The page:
Sea-Tac Airport managing director Lance Lyttle said: “This investment by the Port of Seattle is about improving the customer experience, security and efficiency – all goals to serve our travellers better.
“As one of the fastest growing airports in the nation, we appreciate the partnership with the TSA to find innovative ways to make the experience better for our travellers.”
Etihad Airways reduces carbon footprint by 195,000t
The United Arab Emirates’ (UAE) flag carrier Etihad Airways cut carbon dioxide emissions by approximately 195,000t last year. The reduction was a result of several measures implemented by the airline including updates to flight plans, aircraft and descent manoeuvres.
As a result, Etihad Airways could minimise the amount of fuel consumed by its aircraft by more than 62,000t, which represents a 3.3% improvement from the previous year. The fuel saving is sufficient to operate 850 flights between Abu Dhabi and London.
The airline adjusted flight plans which helped it to reduce approximately 900 hours of flying time across the network, saving 5,400t of fuel and eliminating about 17,000t of carbon dioxide emissions.
Last year, Etihad Airways deployed the fuel efficient and lightweight Boeing 787 aircraft to cut carbon emissions. At present, the airline flies 19 Boeing 787s in its 115 plane fleet of passenger and cargo aircraft.
Etihad Airways chief operations officer Richard Hill said: “2017 was a particularly good year for fuel efficiency.
“The combination of retiring some of our older aircraft and increasing the proportion of Boeing 787 aircraft within our fleet, together with optimising our flight paths among a range of other initiatives has made a noticeable improvement to our fuel consumption and emissions profile.”
In an effort to improve the efficiency of many of the approach profiles, the airline boosted its collaboration with air traffic control providers at several airports with which it operates, particularly in Abu Dhabi.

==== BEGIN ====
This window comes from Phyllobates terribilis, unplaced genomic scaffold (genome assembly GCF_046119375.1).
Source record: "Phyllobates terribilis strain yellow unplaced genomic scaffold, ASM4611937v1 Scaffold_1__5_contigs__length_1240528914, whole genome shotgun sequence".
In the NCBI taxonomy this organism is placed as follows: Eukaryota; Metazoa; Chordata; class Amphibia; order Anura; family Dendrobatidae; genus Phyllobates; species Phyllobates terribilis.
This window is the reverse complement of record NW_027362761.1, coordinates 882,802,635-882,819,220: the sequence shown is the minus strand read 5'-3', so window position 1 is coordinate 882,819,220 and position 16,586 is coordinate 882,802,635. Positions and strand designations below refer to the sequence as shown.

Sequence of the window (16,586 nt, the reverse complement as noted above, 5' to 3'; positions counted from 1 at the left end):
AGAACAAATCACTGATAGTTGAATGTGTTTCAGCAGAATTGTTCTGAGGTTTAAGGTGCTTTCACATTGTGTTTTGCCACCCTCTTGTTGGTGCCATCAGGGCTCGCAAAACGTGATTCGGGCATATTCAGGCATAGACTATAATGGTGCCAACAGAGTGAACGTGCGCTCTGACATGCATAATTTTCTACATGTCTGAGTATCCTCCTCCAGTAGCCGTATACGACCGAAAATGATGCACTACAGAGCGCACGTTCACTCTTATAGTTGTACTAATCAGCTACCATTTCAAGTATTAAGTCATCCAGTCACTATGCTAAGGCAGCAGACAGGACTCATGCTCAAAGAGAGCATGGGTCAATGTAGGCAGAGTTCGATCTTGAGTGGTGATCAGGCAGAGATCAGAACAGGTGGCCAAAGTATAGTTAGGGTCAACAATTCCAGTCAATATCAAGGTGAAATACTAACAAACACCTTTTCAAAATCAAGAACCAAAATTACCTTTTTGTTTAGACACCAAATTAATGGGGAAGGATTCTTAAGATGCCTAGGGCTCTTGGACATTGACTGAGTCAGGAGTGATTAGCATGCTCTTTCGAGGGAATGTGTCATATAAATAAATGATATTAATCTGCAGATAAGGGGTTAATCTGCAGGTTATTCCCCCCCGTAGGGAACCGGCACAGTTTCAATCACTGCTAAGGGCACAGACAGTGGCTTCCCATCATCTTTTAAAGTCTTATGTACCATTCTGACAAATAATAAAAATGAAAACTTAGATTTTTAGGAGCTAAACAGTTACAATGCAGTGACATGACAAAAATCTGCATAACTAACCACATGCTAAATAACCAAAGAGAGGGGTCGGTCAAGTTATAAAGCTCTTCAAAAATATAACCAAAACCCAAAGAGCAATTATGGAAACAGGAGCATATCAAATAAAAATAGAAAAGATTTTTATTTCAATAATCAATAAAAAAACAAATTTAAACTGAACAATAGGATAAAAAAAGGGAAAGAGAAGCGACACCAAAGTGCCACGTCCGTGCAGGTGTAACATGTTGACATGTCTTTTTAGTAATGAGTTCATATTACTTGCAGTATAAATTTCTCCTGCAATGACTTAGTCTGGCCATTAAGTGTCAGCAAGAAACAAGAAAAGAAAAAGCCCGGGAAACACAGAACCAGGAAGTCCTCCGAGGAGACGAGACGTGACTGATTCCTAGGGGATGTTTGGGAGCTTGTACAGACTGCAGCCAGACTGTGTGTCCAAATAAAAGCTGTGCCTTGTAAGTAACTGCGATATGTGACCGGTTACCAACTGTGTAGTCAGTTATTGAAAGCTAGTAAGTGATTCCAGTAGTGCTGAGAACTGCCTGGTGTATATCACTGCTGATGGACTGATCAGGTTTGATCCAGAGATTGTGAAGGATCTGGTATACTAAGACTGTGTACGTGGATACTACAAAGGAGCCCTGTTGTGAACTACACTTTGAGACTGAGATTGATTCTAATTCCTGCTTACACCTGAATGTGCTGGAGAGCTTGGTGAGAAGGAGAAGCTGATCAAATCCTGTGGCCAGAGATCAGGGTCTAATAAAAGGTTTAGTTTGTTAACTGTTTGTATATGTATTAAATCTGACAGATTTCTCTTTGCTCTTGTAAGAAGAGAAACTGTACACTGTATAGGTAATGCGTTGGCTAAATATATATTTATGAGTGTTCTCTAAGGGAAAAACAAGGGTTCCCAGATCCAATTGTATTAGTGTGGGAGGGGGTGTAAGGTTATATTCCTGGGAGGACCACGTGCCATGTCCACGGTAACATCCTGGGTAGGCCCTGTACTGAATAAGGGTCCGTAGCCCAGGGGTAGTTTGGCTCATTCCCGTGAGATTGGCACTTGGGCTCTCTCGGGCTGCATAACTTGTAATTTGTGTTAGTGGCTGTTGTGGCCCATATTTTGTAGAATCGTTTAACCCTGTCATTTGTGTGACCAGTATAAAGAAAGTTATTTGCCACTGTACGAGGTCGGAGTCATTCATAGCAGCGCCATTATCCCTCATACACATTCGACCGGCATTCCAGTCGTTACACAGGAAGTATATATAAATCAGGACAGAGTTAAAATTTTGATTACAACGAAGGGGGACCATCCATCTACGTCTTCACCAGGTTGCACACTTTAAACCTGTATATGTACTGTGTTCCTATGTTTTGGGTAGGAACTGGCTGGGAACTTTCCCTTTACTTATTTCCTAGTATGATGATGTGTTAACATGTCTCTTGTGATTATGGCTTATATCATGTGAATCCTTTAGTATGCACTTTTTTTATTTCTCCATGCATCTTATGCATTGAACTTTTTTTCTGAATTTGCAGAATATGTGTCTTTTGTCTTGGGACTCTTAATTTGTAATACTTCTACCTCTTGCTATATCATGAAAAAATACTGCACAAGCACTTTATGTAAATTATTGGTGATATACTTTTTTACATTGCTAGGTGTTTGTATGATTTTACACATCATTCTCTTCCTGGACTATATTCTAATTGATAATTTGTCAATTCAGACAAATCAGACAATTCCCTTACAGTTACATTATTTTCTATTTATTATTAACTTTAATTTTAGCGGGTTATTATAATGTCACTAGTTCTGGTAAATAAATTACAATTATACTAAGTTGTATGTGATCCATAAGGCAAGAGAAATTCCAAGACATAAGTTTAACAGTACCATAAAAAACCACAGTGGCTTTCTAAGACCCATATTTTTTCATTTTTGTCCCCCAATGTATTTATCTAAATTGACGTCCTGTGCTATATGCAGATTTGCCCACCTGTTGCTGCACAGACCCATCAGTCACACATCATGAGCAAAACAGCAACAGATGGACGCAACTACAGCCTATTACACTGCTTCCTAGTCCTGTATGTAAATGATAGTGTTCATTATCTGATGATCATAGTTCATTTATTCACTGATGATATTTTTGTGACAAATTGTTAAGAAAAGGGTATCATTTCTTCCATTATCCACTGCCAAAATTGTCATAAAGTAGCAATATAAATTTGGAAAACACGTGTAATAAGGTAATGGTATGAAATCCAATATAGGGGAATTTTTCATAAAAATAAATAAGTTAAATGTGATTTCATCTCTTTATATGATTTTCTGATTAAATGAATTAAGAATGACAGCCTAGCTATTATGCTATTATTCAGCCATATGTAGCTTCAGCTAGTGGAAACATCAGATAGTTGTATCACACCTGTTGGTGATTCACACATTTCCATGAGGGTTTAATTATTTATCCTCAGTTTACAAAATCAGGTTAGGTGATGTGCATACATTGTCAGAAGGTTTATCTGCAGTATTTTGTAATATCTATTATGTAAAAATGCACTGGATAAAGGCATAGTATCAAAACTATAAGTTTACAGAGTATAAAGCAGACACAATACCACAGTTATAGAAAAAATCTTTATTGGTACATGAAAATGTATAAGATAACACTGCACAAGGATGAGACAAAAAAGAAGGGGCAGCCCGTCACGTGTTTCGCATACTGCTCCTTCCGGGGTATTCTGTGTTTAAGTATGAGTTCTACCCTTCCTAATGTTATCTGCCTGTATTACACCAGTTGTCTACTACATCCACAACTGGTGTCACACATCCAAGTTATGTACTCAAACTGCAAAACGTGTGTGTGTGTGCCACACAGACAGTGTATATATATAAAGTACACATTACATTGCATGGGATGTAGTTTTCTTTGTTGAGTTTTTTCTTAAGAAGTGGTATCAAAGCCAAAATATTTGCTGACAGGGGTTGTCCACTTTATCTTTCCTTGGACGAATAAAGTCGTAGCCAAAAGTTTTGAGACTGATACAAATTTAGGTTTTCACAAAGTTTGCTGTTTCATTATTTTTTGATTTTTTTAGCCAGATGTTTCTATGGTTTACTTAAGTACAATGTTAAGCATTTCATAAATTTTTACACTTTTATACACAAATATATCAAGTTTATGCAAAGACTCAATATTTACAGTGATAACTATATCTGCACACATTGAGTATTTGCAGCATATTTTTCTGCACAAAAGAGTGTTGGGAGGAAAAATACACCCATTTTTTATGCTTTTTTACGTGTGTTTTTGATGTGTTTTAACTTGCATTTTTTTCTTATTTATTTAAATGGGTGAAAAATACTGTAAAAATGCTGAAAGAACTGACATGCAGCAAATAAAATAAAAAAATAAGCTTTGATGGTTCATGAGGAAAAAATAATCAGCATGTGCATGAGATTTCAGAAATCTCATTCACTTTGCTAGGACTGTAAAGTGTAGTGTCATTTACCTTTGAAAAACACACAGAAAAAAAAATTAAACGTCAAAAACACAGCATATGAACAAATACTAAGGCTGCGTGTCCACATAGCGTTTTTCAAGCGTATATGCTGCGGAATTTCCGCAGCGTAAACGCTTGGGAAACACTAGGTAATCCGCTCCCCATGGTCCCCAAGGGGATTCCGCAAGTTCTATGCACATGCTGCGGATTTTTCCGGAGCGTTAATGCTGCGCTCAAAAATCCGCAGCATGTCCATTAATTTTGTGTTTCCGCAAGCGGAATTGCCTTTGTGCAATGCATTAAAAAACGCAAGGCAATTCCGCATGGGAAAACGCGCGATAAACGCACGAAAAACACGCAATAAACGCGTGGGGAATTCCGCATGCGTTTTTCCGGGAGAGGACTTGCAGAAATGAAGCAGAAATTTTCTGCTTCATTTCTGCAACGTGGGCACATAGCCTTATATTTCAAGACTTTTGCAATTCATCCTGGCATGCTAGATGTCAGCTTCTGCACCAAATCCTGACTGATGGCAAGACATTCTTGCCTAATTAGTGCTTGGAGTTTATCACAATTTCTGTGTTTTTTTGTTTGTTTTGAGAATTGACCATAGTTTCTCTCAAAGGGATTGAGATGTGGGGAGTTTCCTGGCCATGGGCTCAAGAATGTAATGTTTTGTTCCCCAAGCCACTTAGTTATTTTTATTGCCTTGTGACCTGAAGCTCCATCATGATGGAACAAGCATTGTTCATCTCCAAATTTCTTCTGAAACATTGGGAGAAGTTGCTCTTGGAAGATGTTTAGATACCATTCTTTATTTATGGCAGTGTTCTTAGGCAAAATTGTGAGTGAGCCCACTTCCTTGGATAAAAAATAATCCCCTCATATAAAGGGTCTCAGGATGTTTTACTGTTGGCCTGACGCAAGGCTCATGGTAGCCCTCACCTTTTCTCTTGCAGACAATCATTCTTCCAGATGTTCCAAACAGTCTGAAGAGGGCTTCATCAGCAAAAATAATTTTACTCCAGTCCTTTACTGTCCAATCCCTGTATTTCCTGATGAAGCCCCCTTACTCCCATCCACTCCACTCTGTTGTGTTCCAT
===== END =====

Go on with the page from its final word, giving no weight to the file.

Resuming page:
Due to an increase in the number of continuous descent approaches last year, Etihad Airways was able to save a total of 980t of fuel. The airline improved the efficiency per passenger kilometre by nearly 36% on some of its routes by pooling important fuel saving projects with operational improvements.
Mott and Ramboll JV wins contract for London Stansted Airport
An engineering joint venture (JV) partnership between Mott MacDonald and Ramboll has secured the design contract for the expansion of the UK’s London Stansted Airport. The JV has been selected together with architect Pascal + Watson (P+W) to design a new arrivals terminal, as well as upgrade the existing terminal at the airport.
London Stansted Airport is owned by Manchester Airports Group and its modernisation is part of the group’s £600m transformation programme.
Under the terms of the contract, Mott MacDonald and Ramboll will provide structural, civil engineering, building services, information and communication technology, specialist systems and airfield engineering for the project. Additionally, Mott MacDonald will serve as the project manager on the scheme and deliver specialist input on constructability.
Mott MacDonald aviation projects director Gary Howard said: “We’re delighted to be working with P+W and Ramboll on this hugely important project at London Stansted Airport. Our team has a shared vision and ethos for delivering the airport’s transformational programme, with proven experience of delivering projects in live airport environments.
“The redevelopment will support anticipated passenger growth and give users the high-quality facilities that they expect from an international airport.”
Set for completion in 2022, the project involves the development and delivery of P+W’s concept design for a new 34,000m² arrivals terminal, which will relocate all arrivals to a new separate building.
The customised design is in keeping with the architecture of the existing building, which will be transformed into a dedicated departures-only terminal, with the soffit design featuring a modular sky-lit roof.
In addition to the expansion of the check-in, security and retail areas, it will also include a new airside coaching facility, aircraft stands, taxiway infrastructure and car parking facilities.
Council approves Chicago O’Hare Airport’s $8.5bn expansion plan
Chicago’s City Council has approved an $8.5bn expansion plan to modernise the O’Hare International Airport in the US. Following approval from the City Council, the City of Chicago signed an agreement with carriers United Airlines, American Airlines, Delta Air Lines and Spirit Airlines for airport renovations that will be carried out over the next eight years.